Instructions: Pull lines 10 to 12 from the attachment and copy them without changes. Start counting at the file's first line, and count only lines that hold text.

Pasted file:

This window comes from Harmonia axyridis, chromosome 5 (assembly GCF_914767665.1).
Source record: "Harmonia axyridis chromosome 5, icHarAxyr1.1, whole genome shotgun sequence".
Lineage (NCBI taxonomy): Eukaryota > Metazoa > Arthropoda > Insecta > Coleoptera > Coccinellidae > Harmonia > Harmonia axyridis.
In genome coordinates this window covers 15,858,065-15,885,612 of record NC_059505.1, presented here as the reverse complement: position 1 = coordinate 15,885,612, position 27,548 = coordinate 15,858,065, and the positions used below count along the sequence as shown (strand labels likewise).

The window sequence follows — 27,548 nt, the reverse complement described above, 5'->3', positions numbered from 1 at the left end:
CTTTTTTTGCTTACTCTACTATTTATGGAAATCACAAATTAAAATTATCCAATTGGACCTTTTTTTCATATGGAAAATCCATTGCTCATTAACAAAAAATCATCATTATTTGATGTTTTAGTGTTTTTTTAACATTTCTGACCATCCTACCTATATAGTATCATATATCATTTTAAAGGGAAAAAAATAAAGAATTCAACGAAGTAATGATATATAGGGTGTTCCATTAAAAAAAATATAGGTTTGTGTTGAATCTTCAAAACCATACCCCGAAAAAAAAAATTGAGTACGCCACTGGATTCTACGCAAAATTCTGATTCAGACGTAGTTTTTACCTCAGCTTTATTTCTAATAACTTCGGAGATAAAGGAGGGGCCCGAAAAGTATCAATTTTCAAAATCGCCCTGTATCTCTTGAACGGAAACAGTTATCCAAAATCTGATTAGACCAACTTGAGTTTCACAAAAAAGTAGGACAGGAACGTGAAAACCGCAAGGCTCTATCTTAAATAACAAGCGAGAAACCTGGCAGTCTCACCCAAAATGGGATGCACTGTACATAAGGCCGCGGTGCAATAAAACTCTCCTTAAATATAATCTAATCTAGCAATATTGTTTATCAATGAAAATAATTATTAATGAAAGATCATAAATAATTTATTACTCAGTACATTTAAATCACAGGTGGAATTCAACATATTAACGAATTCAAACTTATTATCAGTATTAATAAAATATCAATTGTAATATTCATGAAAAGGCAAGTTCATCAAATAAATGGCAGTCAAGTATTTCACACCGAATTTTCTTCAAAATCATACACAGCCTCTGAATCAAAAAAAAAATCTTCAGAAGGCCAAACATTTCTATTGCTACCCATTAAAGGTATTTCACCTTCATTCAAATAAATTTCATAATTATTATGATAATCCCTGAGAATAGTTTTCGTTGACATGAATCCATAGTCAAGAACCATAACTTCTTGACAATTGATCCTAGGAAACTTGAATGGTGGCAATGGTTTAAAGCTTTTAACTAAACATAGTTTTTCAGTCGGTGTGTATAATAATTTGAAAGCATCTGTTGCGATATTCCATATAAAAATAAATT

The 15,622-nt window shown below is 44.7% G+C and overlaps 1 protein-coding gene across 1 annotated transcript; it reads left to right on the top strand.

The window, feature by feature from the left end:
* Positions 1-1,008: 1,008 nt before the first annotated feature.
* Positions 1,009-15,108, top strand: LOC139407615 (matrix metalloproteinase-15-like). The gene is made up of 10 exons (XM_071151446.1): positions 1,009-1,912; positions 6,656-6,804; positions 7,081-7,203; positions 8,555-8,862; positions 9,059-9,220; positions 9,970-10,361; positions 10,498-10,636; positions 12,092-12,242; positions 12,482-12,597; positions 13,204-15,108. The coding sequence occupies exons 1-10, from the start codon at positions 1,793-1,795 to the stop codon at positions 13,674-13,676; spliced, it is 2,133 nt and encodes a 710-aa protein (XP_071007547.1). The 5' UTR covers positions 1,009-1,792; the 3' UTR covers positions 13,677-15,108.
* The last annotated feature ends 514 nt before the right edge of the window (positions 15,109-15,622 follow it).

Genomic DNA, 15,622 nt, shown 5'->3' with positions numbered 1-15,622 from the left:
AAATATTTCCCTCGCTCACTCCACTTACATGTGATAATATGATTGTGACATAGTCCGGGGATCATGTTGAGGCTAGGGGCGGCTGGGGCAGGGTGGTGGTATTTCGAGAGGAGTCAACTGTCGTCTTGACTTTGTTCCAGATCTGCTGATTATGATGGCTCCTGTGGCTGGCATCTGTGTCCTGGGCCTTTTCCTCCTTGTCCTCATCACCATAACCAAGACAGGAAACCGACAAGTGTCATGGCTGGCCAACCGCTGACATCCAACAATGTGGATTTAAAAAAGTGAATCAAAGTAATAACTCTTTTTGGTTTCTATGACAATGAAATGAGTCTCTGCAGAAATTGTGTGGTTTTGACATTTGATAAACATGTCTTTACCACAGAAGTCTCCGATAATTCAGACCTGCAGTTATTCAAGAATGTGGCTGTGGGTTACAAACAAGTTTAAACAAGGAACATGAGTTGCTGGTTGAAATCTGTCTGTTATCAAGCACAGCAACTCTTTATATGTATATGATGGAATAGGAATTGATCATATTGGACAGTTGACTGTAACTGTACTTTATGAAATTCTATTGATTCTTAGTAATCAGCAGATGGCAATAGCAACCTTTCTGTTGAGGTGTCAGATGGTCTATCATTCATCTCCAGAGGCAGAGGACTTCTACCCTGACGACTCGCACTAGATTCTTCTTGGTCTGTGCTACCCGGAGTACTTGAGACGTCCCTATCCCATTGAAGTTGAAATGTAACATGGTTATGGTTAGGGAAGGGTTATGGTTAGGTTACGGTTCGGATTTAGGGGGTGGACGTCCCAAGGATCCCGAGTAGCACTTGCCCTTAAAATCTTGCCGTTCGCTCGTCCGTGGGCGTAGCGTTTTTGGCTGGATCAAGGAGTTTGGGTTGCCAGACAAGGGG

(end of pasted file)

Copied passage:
* Positions 1,009-15,108, top strand: LOC139407615 (matrix metalloproteinase-15-like). The gene is made up of 10 exons (XM_071151446.1): positions 1,009-1,912; positions 6,656-6,804; positions 7,081-7,203; positions 8,555-8,862; positions 9,059-9,220; positions 9,970-10,361; positions 10,498-10,636; positions 12,092-12,242; positions 12,482-12,597; positions 13,204-15,108. The coding sequence occupies exons 1-10, from the start codon at positions 1,793-1,795 to the stop codon at positions 13,674-13,676; spliced, it is 2,133 nt and encodes a 710-aa protein (XP_071007547.1). The 5' UTR covers positions 1,009-1,792; the 3' UTR covers positions 13,677-15,108.
* The last annotated feature ends 514 nt before the right edge of the window (positions 15,109-15,622 follow it).

Genomic DNA, 15,622 nt, shown 5'->3' with positions numbered 1-15,622 from the left: